The American Jobs Act of 2011 includes the best bipartisan ideas to boost our economy in Perry Hall and across the nation.
Most of the proposals within this $447 billion bill, although proposed under Democratic purview, were either originally proposed directly by Republican members of Congress or received legislative support from a large number of Republican elected officials.
It is important for all of us to understand the concepts within this legislation and their potential impact on our community.
Just about 54 percent of the expenditures proposed within the act ($240 billion), would support tax reductions, both for individual citizens and businesses. Payroll taxes paid by individual workers would be cut almost in half. The typical family in Maryland, with a median income around $65,000 annually, would receive a tax break worth about $1,980.
The plan also proposes two important tax cuts for individual businesses.
- Payroll taxes would be cut in half for 98 percent of all businesses.
- A complete payroll tax holiday would be added for workers or increased wages.
As a result, in Maryland, 110,000 firms would receive a payroll tax cut under the act. Other tax credits would encourage the hiring of returning and/or woulded veterans into jobs or job training programs. Locally, would be eligible for tax credits to promote hiring of workers at the to build new electric car motors.
A series of proposals are also included in the legislation to help prevent future job losses. An investment of $35 billion would prevent layoffs of up to 280,000 teachers, while supporting the hiring of tens of thousands more and keeping police and firefighters on the job.
In Maryland, this proposed funding would support up to 6,000 educator and first responder jobs. After having lost nearly this schol year, should look upon this idea as welcome news.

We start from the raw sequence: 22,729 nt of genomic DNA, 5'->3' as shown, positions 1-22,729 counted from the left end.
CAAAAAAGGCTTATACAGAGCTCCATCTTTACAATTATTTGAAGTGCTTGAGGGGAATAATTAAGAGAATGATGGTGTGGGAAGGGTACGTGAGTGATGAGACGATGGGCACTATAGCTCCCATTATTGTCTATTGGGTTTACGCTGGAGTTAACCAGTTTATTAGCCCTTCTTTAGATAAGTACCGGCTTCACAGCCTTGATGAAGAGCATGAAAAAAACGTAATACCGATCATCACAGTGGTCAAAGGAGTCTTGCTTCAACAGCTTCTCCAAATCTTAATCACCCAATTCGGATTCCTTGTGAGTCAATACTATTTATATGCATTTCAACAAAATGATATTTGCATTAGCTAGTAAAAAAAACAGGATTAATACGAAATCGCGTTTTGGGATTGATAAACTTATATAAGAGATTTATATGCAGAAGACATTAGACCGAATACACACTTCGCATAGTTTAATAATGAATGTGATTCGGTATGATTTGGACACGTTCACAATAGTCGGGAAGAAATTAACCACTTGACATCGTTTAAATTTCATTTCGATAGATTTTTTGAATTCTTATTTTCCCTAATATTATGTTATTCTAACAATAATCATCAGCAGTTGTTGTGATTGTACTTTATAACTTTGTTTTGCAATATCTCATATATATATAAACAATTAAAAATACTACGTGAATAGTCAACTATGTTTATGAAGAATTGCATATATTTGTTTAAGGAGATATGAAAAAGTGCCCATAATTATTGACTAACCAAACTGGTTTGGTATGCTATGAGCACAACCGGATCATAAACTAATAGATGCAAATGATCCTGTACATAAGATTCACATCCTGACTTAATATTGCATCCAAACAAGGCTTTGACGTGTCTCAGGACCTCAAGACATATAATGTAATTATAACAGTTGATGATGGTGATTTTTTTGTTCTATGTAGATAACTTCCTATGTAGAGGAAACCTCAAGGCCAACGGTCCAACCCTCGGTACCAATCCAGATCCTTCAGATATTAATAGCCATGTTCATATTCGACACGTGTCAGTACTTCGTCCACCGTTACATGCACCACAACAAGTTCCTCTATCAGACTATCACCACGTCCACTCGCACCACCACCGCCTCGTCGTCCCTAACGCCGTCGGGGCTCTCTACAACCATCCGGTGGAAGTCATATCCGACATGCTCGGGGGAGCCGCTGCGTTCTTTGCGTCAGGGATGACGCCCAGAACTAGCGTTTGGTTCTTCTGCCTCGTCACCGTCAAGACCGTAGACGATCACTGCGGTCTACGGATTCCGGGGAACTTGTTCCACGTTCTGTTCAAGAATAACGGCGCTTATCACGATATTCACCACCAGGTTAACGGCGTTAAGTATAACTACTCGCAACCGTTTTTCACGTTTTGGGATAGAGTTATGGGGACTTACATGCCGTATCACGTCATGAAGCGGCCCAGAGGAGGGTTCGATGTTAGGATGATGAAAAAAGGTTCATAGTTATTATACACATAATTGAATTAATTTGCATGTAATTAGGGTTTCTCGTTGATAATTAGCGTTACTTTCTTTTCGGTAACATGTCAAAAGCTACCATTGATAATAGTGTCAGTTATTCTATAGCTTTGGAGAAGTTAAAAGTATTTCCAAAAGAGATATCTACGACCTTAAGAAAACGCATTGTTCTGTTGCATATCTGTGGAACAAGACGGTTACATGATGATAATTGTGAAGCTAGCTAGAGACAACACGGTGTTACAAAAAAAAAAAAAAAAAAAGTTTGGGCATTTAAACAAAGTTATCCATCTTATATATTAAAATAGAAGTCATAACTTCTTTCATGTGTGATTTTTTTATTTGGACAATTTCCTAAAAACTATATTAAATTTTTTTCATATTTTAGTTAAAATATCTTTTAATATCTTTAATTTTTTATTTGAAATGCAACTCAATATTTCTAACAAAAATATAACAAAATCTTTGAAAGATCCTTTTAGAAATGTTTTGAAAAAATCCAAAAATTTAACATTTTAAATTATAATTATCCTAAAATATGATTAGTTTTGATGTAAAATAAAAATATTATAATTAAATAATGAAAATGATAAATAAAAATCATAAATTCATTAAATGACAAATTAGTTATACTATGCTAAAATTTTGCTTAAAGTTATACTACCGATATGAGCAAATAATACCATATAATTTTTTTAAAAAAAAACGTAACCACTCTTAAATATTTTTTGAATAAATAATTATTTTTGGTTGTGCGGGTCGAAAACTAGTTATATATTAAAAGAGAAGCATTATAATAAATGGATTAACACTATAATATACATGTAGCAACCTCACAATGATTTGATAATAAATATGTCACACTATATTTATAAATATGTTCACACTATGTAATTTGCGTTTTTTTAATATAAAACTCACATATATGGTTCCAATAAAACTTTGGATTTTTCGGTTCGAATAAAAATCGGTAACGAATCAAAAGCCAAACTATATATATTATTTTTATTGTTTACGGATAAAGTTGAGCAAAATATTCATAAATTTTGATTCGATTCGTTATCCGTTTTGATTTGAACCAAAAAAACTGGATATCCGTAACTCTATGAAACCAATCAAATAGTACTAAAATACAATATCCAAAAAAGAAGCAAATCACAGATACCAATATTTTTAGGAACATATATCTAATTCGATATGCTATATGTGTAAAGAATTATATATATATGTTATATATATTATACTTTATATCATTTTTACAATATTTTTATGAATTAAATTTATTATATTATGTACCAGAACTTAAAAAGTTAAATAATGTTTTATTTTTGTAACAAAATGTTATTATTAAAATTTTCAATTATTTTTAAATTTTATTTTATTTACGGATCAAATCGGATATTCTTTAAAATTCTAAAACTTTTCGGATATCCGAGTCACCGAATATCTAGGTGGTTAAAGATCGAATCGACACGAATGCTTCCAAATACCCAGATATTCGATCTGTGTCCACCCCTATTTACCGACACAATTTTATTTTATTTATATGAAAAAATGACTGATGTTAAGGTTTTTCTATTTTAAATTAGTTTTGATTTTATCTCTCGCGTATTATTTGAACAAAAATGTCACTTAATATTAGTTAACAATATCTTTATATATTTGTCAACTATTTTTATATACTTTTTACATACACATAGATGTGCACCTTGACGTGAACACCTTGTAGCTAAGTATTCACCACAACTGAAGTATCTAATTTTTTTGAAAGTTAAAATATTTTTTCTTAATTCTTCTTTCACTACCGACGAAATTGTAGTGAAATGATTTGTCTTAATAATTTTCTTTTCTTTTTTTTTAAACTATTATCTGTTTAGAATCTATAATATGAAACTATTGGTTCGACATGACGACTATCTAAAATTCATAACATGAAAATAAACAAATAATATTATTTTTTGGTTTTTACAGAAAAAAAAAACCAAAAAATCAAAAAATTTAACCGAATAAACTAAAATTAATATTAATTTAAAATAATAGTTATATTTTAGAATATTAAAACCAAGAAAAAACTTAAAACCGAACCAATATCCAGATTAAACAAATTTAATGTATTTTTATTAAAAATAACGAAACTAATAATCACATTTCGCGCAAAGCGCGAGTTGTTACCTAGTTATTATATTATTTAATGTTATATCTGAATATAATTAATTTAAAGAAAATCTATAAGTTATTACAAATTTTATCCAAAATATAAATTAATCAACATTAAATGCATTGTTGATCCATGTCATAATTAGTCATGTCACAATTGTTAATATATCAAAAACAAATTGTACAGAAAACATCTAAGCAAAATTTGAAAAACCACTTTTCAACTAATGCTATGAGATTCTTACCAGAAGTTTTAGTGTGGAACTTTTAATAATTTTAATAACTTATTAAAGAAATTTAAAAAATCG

Elected officials from both sides of the aisle have long recognized that America has woefully underfunded the maintenance of its infrastructure. From and bridges to , we have a backlog of building projects that can no longer be postponed.
If this legislation is successful, Maryland will receive more than $315 million to support school infrastructure improvements and $625 million to fund highway, transit, rail and aviation projects. Collectively, these dollars would support about 122,000 local jobs.
Utilizing the best ideas of both parties and the most innovative states, the act contains comprehensive reforms to the unemployment insurance system to help those without jobs transition to the workplace. These concepts could help put the 90,000 long-term unemployed workers in Maryland back to work. Along with these reforms, the bill also contains an extension of unemployment insurance for those presently out of work.
Deliberations regarding the act are now underway. I encourage each of you to carefully review this legislation and see how Maryland and its local communities would benefit from its proposals.